6th Annual Annual Update

Dear [insert relation],

A good friend of mine occasionally publishes a film review, which is invariably… concise. And so, in the spirit of learning from friends, I present to you my 6th Annual Annual Update:

Today, I will be reviewing 2013. I thought 2013 was interesting.

For my [insert relation, plural form] who would like me to elaborate further, hereunder can be found a selection of 80 photos from the year 2013. But first, a pie chart!

PhotoDiarist countries visited in 2013

On the first day of 2013, I woke up on Mars. Pretty cool place.

Martian landscape

After Mars, I returned to Earth and visited Petra, Jordan. I’ve been to a lot of interesting places, but I’ve not found any suitably strong superlatives with which to describe Petra.

Ornate Nabatean family tomb in Petra, Jordan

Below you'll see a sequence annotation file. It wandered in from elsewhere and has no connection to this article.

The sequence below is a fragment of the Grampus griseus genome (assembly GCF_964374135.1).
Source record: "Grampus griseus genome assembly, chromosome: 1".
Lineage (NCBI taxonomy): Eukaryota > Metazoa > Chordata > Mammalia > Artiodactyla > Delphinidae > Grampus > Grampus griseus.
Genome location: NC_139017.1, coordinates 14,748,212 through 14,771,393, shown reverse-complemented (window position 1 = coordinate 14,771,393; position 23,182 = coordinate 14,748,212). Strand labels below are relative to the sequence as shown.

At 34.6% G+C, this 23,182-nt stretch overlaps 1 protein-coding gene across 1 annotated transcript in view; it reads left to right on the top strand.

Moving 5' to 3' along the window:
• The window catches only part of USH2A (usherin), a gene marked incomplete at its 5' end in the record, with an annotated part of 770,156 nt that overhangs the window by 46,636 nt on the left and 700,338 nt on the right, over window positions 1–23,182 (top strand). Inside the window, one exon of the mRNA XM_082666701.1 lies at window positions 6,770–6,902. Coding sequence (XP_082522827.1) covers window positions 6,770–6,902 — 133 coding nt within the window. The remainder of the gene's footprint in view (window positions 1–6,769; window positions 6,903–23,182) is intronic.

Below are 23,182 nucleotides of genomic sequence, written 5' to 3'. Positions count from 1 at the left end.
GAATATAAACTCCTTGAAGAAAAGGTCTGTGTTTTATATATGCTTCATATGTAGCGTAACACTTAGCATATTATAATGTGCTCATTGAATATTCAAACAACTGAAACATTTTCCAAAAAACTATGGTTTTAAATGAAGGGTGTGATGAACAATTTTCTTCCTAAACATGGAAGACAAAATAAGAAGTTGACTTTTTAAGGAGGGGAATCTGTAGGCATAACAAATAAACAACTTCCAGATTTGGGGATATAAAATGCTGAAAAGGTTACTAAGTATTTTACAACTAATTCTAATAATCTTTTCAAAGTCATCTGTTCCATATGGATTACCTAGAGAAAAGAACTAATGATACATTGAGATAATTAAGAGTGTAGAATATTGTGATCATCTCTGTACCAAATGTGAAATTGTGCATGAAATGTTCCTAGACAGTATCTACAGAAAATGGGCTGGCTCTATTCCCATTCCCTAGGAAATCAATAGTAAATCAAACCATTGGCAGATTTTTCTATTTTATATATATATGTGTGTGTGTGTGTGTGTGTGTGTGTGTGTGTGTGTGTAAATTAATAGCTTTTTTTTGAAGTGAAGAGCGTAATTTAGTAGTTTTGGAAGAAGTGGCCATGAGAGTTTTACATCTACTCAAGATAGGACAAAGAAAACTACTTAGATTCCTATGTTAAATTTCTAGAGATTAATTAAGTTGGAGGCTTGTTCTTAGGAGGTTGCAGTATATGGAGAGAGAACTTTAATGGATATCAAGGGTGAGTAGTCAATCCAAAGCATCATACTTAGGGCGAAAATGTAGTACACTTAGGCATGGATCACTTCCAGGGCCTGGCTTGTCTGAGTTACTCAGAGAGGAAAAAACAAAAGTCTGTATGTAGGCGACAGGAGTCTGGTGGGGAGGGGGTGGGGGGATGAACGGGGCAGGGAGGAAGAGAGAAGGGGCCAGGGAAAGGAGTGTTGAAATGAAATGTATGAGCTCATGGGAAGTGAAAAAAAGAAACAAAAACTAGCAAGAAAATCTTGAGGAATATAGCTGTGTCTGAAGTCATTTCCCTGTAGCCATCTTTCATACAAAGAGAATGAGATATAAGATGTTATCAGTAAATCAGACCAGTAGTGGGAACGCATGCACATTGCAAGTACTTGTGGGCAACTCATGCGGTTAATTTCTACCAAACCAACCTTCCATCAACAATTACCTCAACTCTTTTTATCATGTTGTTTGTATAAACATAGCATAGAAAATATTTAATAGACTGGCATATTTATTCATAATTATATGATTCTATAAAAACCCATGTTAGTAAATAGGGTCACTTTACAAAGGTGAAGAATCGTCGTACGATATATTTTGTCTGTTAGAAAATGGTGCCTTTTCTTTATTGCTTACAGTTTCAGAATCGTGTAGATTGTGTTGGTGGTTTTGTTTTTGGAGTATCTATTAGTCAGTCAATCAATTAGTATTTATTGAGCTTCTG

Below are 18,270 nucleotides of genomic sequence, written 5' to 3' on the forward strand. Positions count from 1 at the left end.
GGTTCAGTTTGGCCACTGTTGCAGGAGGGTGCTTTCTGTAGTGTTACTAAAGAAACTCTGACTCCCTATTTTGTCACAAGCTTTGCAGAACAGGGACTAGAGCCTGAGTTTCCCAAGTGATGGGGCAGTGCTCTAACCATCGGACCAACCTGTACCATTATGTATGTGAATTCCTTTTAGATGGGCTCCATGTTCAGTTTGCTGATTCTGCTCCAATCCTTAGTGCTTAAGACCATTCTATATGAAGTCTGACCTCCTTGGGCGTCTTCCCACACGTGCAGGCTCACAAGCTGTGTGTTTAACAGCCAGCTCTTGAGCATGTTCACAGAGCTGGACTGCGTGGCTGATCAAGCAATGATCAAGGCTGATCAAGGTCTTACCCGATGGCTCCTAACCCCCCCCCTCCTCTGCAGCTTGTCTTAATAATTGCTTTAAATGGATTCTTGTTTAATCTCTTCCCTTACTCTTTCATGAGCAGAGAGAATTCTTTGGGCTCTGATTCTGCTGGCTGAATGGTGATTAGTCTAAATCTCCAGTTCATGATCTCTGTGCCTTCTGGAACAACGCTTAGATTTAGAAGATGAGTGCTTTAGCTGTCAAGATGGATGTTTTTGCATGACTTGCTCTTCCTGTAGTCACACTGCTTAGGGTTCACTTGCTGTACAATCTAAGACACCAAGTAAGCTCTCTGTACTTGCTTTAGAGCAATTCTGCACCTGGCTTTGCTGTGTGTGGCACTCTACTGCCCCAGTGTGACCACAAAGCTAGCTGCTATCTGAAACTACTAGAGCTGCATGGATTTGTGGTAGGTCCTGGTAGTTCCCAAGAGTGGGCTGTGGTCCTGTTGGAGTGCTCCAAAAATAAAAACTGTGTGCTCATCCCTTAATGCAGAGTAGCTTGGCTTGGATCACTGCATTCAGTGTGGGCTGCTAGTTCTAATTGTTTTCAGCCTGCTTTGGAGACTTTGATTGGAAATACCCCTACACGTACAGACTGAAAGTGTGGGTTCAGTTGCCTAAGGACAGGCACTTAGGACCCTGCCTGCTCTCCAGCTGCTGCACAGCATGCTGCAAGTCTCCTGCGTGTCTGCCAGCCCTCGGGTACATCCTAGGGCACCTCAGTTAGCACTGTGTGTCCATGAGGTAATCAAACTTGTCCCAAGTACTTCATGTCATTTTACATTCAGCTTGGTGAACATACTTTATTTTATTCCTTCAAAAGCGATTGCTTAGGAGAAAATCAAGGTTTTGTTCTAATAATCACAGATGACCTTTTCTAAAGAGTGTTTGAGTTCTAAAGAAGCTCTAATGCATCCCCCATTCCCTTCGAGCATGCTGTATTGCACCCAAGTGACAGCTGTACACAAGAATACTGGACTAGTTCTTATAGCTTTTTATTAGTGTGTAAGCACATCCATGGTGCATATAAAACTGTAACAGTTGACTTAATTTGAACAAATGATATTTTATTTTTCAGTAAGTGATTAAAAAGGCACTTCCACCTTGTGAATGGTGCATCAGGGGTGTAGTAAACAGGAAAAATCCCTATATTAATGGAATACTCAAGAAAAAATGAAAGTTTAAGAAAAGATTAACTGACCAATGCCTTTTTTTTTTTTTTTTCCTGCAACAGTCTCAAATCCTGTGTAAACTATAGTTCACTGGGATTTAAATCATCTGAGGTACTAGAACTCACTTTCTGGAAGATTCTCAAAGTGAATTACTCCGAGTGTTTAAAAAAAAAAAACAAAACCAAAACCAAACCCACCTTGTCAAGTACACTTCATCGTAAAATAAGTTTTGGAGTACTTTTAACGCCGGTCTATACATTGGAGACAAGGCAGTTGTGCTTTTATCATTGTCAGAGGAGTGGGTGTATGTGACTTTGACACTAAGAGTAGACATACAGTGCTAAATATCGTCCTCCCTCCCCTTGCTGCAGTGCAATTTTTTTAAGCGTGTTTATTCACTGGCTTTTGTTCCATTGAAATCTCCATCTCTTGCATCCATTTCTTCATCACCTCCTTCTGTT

In that first week of January I visited a bunch of other places in Jordan and jumped really high for this selfie, which shows how happy I was during most of my Jordan adventures:

Jumping in Jordan

Then it was back to work in Iraq, where I saw the White House in passing several times (it’s the headquarters of the KUP, a major Kurdish political party) while driving to and from Kirkuk.

PUK headquarters outside Erbil, Iraq

In late February, I flew back to Sweden for the first time since 2009, for a United Nations Logistics Induction Course. Instead of arriving directly to the training just outside Lund, I flew instead to Gothenberg to see some old friends. I spent the first couple of nights staying with Vania and Dave at their home in the forest overlooking a frozen lake while horses grazed on tall blades of grass jutting out of the snow. How’s that for a contrast from Iraq?